Tuesday, June 23, 2020

Say It Wasn't So: 1980's Protect and Serve Arson Ring?!?!?!


NYTimes | Federal officials charged today that a group mostly made up of police officers, firefighters and private security guards set the string of fires three years ago that brought Boston the nationally reported title of ''arson capital of the world.''

The fires were set, according to United States Attorney William Weld, to scare the public into supporting more positions for the Police and Fire Departments after property tax reductions had reduced their ranks.

Federal agents arrested six people in three states this morning, and a seventh surrendered in Boston this afternoon. Two of the defendants were armed when arrested. The five arrested in the Boston area pleaded not guilty at a hearing here today. More charges and arrests were expected, Federal and state officials said.

Largest Arson Case
Mr. Weld said the 83-count Federal indictment announced today was believed to be ''the largest single arson case in history, state or Federal, in terms of the number of fires involved.''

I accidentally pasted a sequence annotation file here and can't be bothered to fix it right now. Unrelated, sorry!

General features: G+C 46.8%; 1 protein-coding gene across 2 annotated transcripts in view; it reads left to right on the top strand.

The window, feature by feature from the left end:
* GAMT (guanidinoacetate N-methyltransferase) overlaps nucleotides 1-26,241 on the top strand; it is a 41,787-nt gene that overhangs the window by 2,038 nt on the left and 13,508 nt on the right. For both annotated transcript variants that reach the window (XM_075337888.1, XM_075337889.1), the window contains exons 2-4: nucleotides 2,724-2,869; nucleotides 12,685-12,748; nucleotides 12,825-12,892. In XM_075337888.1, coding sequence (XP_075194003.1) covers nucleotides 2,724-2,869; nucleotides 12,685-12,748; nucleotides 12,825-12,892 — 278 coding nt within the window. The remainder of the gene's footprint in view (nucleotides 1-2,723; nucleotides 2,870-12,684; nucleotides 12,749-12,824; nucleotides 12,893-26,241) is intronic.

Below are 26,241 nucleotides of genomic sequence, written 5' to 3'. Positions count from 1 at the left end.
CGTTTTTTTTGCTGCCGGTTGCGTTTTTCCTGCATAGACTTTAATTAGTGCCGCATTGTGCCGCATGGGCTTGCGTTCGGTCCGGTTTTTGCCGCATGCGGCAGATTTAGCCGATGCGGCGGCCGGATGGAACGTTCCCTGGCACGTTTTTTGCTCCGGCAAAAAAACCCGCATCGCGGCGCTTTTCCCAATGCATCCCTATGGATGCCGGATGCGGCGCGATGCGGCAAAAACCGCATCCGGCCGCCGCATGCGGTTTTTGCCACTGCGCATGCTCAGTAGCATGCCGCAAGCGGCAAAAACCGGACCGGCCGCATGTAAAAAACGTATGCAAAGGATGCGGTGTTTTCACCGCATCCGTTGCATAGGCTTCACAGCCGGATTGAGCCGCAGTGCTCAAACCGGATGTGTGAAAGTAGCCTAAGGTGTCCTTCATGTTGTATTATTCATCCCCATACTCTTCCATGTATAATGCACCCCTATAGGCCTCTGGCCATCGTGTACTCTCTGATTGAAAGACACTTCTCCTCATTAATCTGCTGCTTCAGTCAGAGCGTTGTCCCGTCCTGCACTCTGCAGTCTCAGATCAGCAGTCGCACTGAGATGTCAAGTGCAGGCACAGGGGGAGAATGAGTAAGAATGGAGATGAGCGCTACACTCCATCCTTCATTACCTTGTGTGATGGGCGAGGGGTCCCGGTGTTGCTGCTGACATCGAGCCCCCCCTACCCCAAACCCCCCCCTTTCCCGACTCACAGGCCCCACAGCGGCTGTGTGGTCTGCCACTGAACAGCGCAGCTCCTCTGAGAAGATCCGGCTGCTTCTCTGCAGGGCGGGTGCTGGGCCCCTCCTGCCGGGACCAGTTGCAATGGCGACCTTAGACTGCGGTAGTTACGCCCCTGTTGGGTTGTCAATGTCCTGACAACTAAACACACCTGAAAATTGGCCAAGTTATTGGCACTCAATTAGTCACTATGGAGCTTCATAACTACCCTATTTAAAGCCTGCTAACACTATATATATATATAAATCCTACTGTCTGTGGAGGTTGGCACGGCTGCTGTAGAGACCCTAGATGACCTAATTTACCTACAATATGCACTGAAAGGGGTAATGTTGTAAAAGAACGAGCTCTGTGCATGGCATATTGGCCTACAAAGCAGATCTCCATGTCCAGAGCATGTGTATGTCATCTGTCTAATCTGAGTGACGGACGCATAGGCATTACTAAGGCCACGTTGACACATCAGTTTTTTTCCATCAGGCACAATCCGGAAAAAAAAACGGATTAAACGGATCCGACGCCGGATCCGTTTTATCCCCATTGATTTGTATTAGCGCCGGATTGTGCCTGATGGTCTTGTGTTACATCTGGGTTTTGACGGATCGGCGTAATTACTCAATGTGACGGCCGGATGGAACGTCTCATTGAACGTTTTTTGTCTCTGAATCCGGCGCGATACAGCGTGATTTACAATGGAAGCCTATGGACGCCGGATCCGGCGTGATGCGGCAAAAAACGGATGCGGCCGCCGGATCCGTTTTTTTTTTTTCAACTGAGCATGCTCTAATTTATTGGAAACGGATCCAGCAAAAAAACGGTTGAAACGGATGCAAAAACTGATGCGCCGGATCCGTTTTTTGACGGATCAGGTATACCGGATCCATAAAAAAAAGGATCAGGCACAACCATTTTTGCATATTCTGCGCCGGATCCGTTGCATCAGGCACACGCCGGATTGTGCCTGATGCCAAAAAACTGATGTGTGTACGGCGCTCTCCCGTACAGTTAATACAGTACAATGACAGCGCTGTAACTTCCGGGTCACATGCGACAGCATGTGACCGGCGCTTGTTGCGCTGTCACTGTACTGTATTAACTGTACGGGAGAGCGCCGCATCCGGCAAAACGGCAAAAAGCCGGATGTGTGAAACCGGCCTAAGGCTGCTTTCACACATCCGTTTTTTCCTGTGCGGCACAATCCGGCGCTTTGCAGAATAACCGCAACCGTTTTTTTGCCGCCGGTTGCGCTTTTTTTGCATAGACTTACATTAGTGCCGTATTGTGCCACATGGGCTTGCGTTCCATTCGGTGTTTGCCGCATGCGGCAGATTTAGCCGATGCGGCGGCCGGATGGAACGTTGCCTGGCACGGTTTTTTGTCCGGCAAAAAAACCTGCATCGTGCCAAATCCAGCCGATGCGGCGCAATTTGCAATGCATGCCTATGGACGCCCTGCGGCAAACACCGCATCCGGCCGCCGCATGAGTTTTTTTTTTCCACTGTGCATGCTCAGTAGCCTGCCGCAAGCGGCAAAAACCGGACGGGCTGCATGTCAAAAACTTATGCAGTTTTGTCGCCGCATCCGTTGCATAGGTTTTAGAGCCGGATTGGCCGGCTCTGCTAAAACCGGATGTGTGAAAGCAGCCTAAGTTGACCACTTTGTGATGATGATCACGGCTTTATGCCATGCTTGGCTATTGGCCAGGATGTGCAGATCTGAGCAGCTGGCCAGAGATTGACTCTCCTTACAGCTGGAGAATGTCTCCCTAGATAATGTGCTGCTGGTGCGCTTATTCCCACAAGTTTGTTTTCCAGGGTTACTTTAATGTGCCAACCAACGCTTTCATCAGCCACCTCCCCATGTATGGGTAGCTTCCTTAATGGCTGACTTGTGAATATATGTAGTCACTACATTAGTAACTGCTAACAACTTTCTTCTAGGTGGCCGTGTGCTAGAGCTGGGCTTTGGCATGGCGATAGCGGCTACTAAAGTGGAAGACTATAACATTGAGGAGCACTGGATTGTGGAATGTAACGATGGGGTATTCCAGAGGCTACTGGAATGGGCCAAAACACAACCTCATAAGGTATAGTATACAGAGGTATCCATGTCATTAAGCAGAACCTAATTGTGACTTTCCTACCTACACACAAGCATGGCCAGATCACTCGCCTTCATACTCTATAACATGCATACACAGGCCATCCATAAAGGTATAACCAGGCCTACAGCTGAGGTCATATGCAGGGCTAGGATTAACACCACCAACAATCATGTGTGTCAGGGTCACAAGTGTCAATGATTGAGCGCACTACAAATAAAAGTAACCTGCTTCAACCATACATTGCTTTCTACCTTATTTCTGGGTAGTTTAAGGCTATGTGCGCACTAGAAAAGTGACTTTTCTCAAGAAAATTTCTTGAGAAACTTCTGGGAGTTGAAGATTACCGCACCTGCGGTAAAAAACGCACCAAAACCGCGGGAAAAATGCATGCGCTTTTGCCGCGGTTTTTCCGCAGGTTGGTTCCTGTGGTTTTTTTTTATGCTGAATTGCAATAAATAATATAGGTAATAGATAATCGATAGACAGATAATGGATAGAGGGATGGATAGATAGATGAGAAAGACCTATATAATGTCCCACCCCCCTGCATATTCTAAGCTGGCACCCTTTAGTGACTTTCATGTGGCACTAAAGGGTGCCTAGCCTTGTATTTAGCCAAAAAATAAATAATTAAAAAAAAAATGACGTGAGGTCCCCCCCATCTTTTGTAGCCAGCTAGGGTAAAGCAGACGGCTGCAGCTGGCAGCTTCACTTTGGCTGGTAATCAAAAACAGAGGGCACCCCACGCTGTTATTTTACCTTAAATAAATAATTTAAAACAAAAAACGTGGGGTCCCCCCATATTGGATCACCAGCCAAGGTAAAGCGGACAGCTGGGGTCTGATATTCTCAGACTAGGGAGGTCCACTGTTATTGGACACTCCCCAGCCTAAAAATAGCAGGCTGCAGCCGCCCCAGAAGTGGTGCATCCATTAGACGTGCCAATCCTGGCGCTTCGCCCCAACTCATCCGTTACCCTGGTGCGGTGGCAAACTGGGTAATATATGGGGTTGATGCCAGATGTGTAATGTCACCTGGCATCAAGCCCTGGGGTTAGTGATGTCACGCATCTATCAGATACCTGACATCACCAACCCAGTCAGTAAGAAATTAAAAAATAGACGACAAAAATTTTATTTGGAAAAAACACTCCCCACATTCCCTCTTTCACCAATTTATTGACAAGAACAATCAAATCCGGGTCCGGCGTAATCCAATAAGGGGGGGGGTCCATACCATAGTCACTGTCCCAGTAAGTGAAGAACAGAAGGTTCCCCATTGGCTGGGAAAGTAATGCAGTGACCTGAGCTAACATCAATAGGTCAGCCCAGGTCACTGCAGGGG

The indictment alleges that beginning sometime after July 1981, as the effect of a statewide tax-cutting measure forced layoffs of many police officers and firefighters in Massachusetts, the members of the group set 163 fires in Boston and nine surrounding cities and towns. The outlying fires were set to divert investigators away from Boston, the indictment said.

It also said that defendants who worked for a security company burned a client's building to distract attention from themselves.

The buildings burned included houses, churches, factories, restaurants, a Marine Corps barracks and the Massachusetts Fire Academy. A total of 281 firefighters were injured in the fires.

The fires listed in the indictment grew in frequency and number over the months. They stirred deep public apprehension here, generated local and national news accounts, and two years ago resulted in the Federal investigation that produced the indictments.

The indictments and arrests were announced by an assembly of Federal and state officials that included the District Attorneys of five counties, officials of the Federal Bureau of Investigation and Stephen E. Higgins, director of the Federal Bureau of Alcohol, Tobacco and Firearms.